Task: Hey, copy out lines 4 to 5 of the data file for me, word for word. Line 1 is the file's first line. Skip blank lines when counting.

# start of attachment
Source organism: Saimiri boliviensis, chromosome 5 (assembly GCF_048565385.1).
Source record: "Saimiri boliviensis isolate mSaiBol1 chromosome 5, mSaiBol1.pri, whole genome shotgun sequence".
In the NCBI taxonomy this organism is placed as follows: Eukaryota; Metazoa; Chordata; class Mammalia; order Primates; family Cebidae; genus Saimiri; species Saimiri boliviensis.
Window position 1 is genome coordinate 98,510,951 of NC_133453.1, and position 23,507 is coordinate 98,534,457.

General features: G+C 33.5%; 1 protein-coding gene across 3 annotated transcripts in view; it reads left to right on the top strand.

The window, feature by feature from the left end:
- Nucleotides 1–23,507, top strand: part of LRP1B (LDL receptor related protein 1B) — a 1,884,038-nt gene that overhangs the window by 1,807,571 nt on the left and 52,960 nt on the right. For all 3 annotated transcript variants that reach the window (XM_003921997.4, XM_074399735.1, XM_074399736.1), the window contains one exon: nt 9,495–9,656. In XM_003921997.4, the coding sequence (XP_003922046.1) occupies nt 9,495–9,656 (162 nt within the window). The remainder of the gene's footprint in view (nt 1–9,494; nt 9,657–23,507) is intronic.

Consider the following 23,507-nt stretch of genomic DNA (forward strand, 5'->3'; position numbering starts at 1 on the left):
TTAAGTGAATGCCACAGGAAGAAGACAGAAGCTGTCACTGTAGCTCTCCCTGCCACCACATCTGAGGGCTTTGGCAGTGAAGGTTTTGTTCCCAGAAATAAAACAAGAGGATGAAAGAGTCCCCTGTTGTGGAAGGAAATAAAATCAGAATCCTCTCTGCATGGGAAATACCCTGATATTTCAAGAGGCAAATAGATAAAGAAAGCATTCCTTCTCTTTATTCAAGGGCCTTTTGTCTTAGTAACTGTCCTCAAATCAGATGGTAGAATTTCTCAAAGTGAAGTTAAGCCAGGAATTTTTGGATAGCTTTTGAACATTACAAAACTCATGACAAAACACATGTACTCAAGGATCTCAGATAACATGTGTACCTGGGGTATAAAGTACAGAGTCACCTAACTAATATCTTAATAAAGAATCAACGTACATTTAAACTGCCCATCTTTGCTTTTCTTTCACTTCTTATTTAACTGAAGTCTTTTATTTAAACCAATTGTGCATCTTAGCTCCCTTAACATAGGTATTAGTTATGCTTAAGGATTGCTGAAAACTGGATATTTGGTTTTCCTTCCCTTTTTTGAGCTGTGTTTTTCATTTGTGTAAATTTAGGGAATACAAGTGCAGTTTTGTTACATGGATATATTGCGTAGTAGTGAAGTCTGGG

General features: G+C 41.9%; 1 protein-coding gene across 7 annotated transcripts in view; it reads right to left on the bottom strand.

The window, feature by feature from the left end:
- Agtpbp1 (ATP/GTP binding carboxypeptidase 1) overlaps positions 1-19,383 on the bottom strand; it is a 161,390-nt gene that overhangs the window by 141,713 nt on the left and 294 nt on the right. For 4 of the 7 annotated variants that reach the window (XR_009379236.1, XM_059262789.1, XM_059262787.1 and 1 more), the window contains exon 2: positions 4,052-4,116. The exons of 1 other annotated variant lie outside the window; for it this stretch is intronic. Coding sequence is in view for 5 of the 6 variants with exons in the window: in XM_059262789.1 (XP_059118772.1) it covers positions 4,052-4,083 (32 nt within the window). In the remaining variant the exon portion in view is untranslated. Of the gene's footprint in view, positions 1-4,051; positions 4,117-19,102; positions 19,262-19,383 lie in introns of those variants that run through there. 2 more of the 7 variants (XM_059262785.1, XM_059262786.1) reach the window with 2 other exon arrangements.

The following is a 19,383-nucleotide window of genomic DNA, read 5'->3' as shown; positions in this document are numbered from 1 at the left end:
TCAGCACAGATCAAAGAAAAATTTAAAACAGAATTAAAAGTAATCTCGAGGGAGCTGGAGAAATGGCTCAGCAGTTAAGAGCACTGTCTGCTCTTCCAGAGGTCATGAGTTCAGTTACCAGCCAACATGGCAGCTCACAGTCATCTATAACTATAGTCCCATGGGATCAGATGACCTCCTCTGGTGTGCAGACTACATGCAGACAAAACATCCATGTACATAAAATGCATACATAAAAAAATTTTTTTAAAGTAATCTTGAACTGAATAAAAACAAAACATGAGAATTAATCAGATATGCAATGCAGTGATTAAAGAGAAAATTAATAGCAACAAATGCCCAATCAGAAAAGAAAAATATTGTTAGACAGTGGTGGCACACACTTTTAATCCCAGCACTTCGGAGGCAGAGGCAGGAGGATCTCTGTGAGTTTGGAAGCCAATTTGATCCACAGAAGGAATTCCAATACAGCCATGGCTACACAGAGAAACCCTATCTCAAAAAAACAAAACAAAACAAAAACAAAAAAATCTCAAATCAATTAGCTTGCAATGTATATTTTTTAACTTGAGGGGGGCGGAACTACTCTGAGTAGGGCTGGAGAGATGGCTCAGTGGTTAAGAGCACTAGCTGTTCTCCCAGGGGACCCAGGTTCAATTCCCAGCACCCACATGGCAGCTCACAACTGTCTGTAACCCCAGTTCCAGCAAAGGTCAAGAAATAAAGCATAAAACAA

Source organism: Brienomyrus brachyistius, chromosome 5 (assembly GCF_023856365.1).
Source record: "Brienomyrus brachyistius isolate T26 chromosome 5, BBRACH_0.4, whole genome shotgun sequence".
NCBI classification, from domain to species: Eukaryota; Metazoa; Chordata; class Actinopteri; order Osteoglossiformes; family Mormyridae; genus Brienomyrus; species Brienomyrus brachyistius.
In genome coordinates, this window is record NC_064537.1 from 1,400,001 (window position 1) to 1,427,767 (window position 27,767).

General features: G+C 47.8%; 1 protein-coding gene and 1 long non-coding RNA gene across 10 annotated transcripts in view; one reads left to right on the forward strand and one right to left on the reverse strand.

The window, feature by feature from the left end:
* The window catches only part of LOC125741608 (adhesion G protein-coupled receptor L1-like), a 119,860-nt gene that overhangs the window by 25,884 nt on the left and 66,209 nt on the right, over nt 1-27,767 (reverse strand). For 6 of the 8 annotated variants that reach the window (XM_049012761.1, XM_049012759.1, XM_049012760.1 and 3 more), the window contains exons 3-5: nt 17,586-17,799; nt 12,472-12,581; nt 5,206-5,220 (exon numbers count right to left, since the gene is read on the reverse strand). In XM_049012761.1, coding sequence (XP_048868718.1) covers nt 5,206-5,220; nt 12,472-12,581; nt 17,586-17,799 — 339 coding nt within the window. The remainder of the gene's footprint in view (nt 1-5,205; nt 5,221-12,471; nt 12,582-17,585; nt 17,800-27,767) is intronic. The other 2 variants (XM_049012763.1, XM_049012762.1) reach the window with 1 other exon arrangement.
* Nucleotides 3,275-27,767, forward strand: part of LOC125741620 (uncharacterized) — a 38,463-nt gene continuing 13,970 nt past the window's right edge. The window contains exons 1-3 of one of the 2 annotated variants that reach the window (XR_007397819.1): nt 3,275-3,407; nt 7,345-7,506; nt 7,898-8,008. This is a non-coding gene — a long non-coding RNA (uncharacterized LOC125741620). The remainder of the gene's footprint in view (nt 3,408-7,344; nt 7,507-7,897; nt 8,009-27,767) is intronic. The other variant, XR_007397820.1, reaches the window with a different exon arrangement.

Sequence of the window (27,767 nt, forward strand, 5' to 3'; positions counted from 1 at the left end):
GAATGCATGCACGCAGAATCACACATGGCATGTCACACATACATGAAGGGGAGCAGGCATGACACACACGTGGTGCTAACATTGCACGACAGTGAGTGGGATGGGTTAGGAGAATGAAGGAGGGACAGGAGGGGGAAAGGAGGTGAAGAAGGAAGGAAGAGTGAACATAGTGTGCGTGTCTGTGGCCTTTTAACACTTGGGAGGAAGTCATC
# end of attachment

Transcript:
Window position 1 is genome coordinate 98,510,951 of NC_133453.1, and position 23,507 is coordinate 98,534,457.

General features: G+C 33.5%; 1 protein-coding gene across 3 annotated transcripts in view; it reads left to right on the top strand.